So now to the code itself. Of the above significant classes, the RaySceneManager is where the ray tracing is actually happening — starting with the Draw() method. Essentially, with each pass through the Draw() method we build up a Texture2D object by casting a set of rays into the scene, collecting a color at the closest object intersection (or the background color if there is no intersection). We then draw the resulting texture to the screen. Here’s that code (with some timing code removed):

The ray direction vectors are precalculated in the RayCamera.Initialize() method. Most of the work here is handed off to the TraceRay() method, and it’s this method that returns a color to be stored in the texture to be rendered. The TraceRay() method casts a ray into the scene and determines a resulting color using a variety of methods. I’ve used a delegate to allow for different color retrieval methods within the same coding architecture (for effects such as shadows and refraction). Here’s the general TraceRay() algorithm:

  1. Find the closest “simple” shape object that the ray intersects.
  2. Find any closer shapes contained within “complex” objects (Actor instances) that the ray intersects.
  3. With the closest intersected shape in hand, get a color at that intersection point and return it to the calling method.

This third step looks something like:

Where sCurrentColorMethodHandler is a delegate pointing to the currently selected color method.

I’ve been typing on this for awhile now, so I think I’ll call it quits for the moment and let you experiment with the code. I’ve included a set of scenes you can get started with, and you’re welcome to use this code in any way that you see fit.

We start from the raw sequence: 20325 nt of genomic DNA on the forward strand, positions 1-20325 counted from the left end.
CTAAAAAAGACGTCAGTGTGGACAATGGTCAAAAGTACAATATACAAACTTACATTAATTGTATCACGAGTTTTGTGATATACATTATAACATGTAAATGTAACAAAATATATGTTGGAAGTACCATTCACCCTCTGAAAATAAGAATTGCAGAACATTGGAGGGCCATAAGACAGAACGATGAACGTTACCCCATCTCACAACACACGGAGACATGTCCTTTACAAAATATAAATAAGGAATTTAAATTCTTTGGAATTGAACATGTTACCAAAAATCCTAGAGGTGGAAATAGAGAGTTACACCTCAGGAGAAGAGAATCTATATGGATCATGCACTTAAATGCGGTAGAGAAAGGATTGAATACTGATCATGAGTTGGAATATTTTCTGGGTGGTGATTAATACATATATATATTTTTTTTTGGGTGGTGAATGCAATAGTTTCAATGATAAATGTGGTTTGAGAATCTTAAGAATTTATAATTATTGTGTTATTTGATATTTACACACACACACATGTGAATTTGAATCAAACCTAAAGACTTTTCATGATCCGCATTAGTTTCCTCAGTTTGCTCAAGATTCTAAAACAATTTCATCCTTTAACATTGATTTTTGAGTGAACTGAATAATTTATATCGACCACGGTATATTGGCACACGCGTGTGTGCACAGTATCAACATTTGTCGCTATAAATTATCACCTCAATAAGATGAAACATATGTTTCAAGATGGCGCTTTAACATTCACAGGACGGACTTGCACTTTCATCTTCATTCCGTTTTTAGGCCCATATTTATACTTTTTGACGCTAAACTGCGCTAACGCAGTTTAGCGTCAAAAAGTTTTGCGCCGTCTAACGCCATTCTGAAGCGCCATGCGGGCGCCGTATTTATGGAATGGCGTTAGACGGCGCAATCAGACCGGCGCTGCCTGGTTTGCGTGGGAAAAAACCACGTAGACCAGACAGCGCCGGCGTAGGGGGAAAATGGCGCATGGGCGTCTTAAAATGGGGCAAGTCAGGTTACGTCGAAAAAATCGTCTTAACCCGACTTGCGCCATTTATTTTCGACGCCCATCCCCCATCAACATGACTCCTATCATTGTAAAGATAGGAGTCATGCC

Please note, there are a number of known deficiencies with this implementation. These include: no refraction for solid objects (e.g. spheres), slow uniform grid initialization for the uniform spatial subdivision algorithm, ray initialization could be improved, and in-code documentation. And I’m certain there are dozens upon dozens of other problems that I don’t know about.

Here’s a screenshot from a fairly complex scene (17,000 shapes) using uniform spatial subdivision:

Uniform Spatial Subdivision

Ray Tracing Materials

This iteration of the C#/XNA ray tracing project includes more realistic modeling of materials. Specifically, I’ve implemented Fresnel Reflections, and diffuse and specular lighting with microfacet models Oren-Nayar and Cook-Torrance respectively.

These settings are included in the Xml scene definition as in the following example:

<sphere name=”Sun”
center=”0, 0, 0″
radius=”40″
color=”Gold”
diffuse=”1.0″
reflectance=”1.0″
refractiveIndex=”0.617″
absorptionCoefficient=”2.63″
isConductor=”true”
cookTorranceSteepness=”0.1″
orenNayarRoughness=”0.3″
microfacetDistribution=”Beckman”/>

The cookTorranceSteepness and orenNayarRoughness values describe the same concept — the degree to which the microfacet normals differ from the surface normal. I’ve separated them so that these values can be modified independently. The microfacetDistribution value indicates the model used for distributing the microfacets around the half-angle (the angle between the incident light and the viewer — this applies to the Cook-Torrance model — and the value returned, from the specified distribution, is the fraction of microfacets with normal pointing along the direction of the half-angle). I’ve implemented Beckmann’s and Blinn’s distribution models.

The diffuse value is still valid (and the specular is derived from this value 1-diffuse) and acts as a coefficient to the corresponding reflectance model.

Here are a few screenshots:

  

 

The first image is of a purely diffuse surface without fresnel reflection or microfacets. The second is the same object with fresnel reflection and using Oren-Nayar’s diffuse reflection model with a microfacet roughness of 1.0. Note, that it’s this roughness that causes the flat shape (a commonly used example is the full moon). The third image is a semi-diffuse surface with a specular component, and the last are comparisons of a scene with and without microfacet modeling.

Here’s the updated source code . I believe the implementation is accurate, but if anyone spots a problem please let me know.